Nils Mackay
Data Scientist at Opta/Stats Perform since 2018 — football analytics blogger since 2016
6 min read

Biases in our xG models

As you may or may not have noticed, in my latest blog I took a shot at quantifying how good our xG models currently are. Today I won’t look at overall performance, but I’ll go more in depth to see if the xG models have certain biases or not. Hopefully this will show where there is still improvement to be made, but also at which parts we’re already pretty good.

Just like last time, to know if the results we achieve are any good, we’ll have to know how they should be if the model were perfect. For this purpose I’ll use a simulation of a ‘perfect’ model (same as last time) as comparison. Basically what I did is I simulated the xG values from my own model to see what the connection between the xG values and actual outcomes should look like. For a more elaborate explanation please check this blog of mine. I will also be including a model that assigns all shots the same value of 0.095, the average conversion rate of a shot. In general we’ll expect any xG model to be better than that simple model, and we aim to approach the ‘perfect’ model.

Home/away bias

The first bias I’ll look at is the home/away biases. Basically what the test will look at is whether the xG models tend to over/underestimate to amount of goals scored in home/away games. What I did for this was simply look at the amount of xG each model assigned to home teams and compare it with how many goals were scored by home teams (similarly for away teams). This gave the following results:

Goals/game xG/game
home 1.26 1.30 (+0.04)
away 1.05 1.08 (+0.03)

The results are quite encouraging. In the 260 match sample I’m using the models slightly overestimated to numbers of goals that were actually scored, but the differences are minimal. The differences are so minimal that I’m pretty sure they can be called random variance.

The main point however is that the models over/underestimate home and away matches similarly. Individually the models were spread out a bit more, but none had a significant bias towards home or away teams.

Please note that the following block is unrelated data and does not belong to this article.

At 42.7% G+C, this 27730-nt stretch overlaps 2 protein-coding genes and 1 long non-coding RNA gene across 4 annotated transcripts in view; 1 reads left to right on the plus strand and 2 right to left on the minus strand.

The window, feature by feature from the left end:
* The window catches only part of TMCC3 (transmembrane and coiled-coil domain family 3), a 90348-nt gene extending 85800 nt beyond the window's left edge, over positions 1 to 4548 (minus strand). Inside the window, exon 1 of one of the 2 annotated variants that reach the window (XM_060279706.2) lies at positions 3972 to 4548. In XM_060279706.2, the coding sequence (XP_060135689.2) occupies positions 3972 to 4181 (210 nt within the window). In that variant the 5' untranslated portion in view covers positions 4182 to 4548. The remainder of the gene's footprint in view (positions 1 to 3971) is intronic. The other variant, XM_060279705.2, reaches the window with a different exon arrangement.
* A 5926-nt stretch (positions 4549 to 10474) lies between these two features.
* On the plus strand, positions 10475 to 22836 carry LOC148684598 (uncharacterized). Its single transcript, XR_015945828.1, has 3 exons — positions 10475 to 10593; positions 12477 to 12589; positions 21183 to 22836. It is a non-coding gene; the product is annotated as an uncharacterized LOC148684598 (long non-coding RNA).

Score bias

The other bias I’ll look at is score bias. What that means is that it’s possible some scores are over/under estimated by certain models. For instance, a model might systematically under predict the amount of xG for matches that have big scores like 5-0. On the other hand a model can over predict the amount of xG for matches that end in 0-0.

This will be quite interesting, as I often here people critique single match xG plots when the actual score and the xG score don’t align. People generally quickly start to question the model’s accuracy when the differences between what happened and what the plot says are big.

However, a fundamental thing to understand is that when a match ends in 1-1, we don’t expect the xG score to be 1.0-1.0 on average.

Wait what? Obviously if the xG score for a match is 1.0-1.0, in general the actual outcome we expect will also be 1-1. However the other way around this does not hold. This might seem weird, but it becomes clearer when we look at matches that end in 0-0. Would we expect the xG score to be 0.0-0.0 as well? No, of course not! The average match that ends in 0-0 will surely have had some chances, so the xG score must be larger than 0.0-0.0. Similarly this is true for matches that end in 1-1 or any other score.